The billionaire also reveals that he has not received a formal response from Twitter a week after the takeover bid. He said he was “seeking to negotiate” a specific acquisition agreement and “is prepared to start such negotiations immediately” – an apparent reversal of his statement in the takeover bid letter that it would be his “best and final” offer.

Although he is the richest person in the world, much of Musk’s fortune is tied up in Tesla shares, and some followers of the company speculate that it may be challenging for Musk to raise debt against the historically volatile stock.

April 25: Twitter agrees to sell itself to Elon Musk

Twitter announces that they have agreed to sell themselves to Musk in a deal worth around 44 billion dollars. At a conference later in the day, Musk describes his offer to buy Twitter in characteristic sweeping terms as being about “the future of civilization”, not just making money.
At a meeting with all hands that afternoon, Twitter employees raise questions about everything from what the agreement will mean for their compensation to whether former US President Donald Trump would be released on the platform.

April 29: Musk takes out billions of Tesla shares

Submissions reveal that Musk sold $ 8.5 billion of his Tesla share in the three days after the Twitter board agreed to the sale for an average of $ 883.09 per share. The registrations did not reveal the reason for the sale, but Musk seemed to be raising money to buy Twitter.
Tesla cars stand at a dealership on March 28, 2022 in Chicago, Illinois.

May 4: With a little help from the billionaire friends

Musk is raising another $ 7 billion in funding for the deal. The new investors include Oracle founder Larry Ellison, cryptocurrency platform Binance and venture capital firm Sequoia Capital, according to a file.

May 6: Musk’s high goal for Twitter, revealed

Musk aims to increase Twitter’s annual revenue to $ 26.4 billion by 2028, up from $ 5 billion last year, according to a New York Times report citing Musk’s pitch deck presented to investors. To achieve the high goal, Musk intends to strengthen Twitter’s subscription revenues and build a payment business while reducing the company’s dependence on advertising sales, according to the report.

May 10: Musk says he wants to reinstate Trump’s account

Musk confirms what many have been speculating for several weeks: he would reverse Twitter’s Trump ban if his deal to buy the company is fulfilled.

“I do not think it was right to ban Donald Trump, I think it was a mistake,” Musk said. “I wanted to reverse the perma ban … Banning Trump from Twitter did not end Trump’s vote, it will reinforce it on the right, and this is why it is morally wrong and simply stupid.”

Former President Donald Trump looks at his phone during a roundtable discussion with governors about the reopening of US small businesses, in the State Dining Room in the White House in Washington, June 18, 2020.

May 12: Partial layoffs and resignations

Twitter confirms to CNN Business that the platform stops most hiring and replenishment, except for “business-critical” roles, and withdraws on other non-labor costs prior to the acquisition. In addition, Twitter says that the general manager for consumer, Kayvon Beykpour, and revenue product manager, Bruce Falck, are leaving the company.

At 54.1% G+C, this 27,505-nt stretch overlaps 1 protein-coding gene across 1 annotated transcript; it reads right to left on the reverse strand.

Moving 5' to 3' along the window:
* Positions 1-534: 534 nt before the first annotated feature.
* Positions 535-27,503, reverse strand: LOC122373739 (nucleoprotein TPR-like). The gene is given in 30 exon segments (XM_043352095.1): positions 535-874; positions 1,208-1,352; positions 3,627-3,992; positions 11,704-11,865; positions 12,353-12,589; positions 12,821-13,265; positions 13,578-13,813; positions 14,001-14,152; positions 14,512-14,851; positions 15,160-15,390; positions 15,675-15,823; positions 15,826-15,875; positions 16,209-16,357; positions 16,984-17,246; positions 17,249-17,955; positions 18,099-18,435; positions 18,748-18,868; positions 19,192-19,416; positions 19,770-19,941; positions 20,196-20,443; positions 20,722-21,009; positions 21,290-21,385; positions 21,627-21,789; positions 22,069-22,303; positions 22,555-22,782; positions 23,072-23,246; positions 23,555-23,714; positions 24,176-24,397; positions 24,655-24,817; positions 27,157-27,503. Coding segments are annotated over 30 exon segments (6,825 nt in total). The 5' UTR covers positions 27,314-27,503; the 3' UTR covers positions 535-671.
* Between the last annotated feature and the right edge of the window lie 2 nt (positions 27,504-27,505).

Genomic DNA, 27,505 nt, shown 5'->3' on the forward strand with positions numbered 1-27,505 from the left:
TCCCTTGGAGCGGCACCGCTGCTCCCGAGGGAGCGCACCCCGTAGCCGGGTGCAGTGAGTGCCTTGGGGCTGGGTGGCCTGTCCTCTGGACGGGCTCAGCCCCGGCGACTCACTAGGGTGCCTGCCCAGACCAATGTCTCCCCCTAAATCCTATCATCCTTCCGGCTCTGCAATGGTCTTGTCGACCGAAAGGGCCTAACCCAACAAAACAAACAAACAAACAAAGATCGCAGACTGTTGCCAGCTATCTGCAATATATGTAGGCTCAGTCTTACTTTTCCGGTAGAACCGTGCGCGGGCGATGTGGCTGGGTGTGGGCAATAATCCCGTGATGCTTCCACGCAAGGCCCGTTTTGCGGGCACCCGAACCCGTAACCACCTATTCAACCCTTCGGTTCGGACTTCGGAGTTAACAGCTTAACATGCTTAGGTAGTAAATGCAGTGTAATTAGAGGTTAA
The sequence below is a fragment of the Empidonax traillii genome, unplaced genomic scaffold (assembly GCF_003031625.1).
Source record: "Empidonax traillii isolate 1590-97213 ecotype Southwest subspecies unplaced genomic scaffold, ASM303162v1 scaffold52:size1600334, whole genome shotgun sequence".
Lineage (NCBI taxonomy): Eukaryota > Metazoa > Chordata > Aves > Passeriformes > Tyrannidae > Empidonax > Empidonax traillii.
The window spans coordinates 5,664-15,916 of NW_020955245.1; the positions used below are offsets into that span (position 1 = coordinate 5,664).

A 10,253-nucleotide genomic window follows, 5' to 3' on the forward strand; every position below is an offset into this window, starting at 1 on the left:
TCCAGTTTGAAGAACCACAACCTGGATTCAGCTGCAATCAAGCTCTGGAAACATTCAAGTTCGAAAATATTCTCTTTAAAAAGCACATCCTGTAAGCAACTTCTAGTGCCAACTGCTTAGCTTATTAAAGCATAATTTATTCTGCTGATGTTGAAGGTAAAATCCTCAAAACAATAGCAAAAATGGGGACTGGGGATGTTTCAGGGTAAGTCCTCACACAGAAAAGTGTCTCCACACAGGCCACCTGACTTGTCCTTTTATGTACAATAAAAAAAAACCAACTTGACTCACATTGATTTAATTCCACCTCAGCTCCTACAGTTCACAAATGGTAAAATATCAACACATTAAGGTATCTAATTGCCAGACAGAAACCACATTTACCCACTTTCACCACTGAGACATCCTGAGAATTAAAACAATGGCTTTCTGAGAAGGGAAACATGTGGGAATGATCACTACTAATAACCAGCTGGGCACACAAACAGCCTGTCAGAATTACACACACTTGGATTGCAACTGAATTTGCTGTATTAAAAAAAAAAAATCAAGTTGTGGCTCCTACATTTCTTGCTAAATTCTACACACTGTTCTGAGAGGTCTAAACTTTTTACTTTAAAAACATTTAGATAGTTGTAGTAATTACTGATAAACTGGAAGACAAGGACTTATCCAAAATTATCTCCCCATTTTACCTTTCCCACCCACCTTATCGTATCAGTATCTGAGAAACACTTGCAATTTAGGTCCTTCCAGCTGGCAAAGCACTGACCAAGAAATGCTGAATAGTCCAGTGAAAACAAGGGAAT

May 13: Twitter agreement «temporarily on hold»

Musk tweets that the deal is on hold, links to a Reuters report from almost two weeks earlier, about Twitter’s latest revelation about the amount of spam and fake accounts. However, the figure quoted in the report is in line with previous quarterly revelations.

“Twitter agreement temporarily pending pending details that support calculations that spam / fake accounts actually represent less than 5% of users,” Musk tweeted.

Shares on the social media side plummeted after Musk’s announcement, falling more than 10% at the opening of the market. Two hours after announcing the blockade, Musk says he is still willing to buy Twitter. “Still committed to acquisitions,” he said wrote.

Later in the day, Musk says his team is testing Twitter’s numbers and “picked 100 as a sample size number, because that’s what Twitter uses to calculate <5% fake / spam / duplicates."

May 14: Oops. NDA problems?

Musk tweets that Twitter’s legal team accused him of violating a confidentiality agreement when the billionaire revealed that the platform’s sample size for automated user checks is reportedly only 100 users.

“Twitter legal just called to complain that I violated their NDA by revealing that the sample size for the bot check is 100! This actually happened,” wrote Musk.

May 16: Basj-emoji

The battle for fines continues as Musk exchanges a series of tweets with Agrawal about the issue. After Agrawal explains carefully how Twitter is trying to combat and measure spam accounts, Musk answers with a poop emoji.

Musk follows up with a somewhat more thoughtful question. “So how do advertisers know what they’re getting for their money?” Musk asked. “This is fundamental to the financial health of Twitter,” he added.

May 17: Musk says Twitter agreement “can not go ahead”

Musk announces that his acquisition of Twitter “can not go ahead” until he sees more information about the prevalence of spam accounts, and claims that the social media platform falsified numbers in registrations. Without quoting a source, he claims in one chirping that Twitter is “20% fake / spam accounts” and suggests that Twitter’s previous registrations to the SEC were misleading.

In a statement, Twitter said they remain “committed to completing the transaction at the agreed price and terms as soon as practicable.”

CNN’s Clare Duffy, Chris Isidore, Brian Fung, Rishi Iyengar and Allison Morrow contributed to this report.